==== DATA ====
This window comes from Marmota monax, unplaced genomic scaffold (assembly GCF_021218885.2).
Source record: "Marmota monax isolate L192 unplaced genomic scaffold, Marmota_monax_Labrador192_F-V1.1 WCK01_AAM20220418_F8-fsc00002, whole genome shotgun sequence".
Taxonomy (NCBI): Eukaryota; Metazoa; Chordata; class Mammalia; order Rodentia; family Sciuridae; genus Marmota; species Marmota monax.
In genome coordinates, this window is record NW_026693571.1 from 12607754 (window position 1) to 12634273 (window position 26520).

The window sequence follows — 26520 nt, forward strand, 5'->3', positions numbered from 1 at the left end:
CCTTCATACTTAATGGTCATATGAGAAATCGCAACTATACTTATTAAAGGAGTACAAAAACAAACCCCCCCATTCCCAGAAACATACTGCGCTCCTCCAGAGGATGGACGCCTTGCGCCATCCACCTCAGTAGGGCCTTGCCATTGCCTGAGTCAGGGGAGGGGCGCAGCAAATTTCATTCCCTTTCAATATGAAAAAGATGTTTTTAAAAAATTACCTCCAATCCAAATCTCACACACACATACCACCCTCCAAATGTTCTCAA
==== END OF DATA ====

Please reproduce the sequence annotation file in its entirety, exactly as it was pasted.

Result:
This window comes from Marmota monax, unplaced genomic scaffold (assembly GCF_021218885.2).
Source record: "Marmota monax isolate L192 unplaced genomic scaffold, Marmota_monax_Labrador192_F-V1.1 WCK01_AAM20220418_F8-fsc00002, whole genome shotgun sequence".
Taxonomy (NCBI): Eukaryota; Metazoa; Chordata; class Mammalia; order Rodentia; family Sciuridae; genus Marmota; species Marmota monax.
In genome coordinates, this window is record NW_026693571.1 from 12607754 (window position 1) to 12634273 (window position 26520).

The window sequence follows — 26520 nt, forward strand, 5'->3', positions numbered from 1 at the left end:
CCTTCATACTTAATGGTCATATGAGAAATCGCAACTATACTTATTAAAGGAGTACAAAAACAAACCCCCCCATTCCCAGAAACATACTGCGCTCCTCCAGAGGATGGACGCCTTGCGCCATCCACCTCAGTAGGGCCTTGCCATTGCCTGAGTCAGGGGAGGGGCGCAGCAAATTTCATTCCCTTTCAATATGAAAAAGATGTTTTTAAAAAATTACCTCCAATCCAAATCTCACACACACATACCACCCTCCAAATGTTCTCAA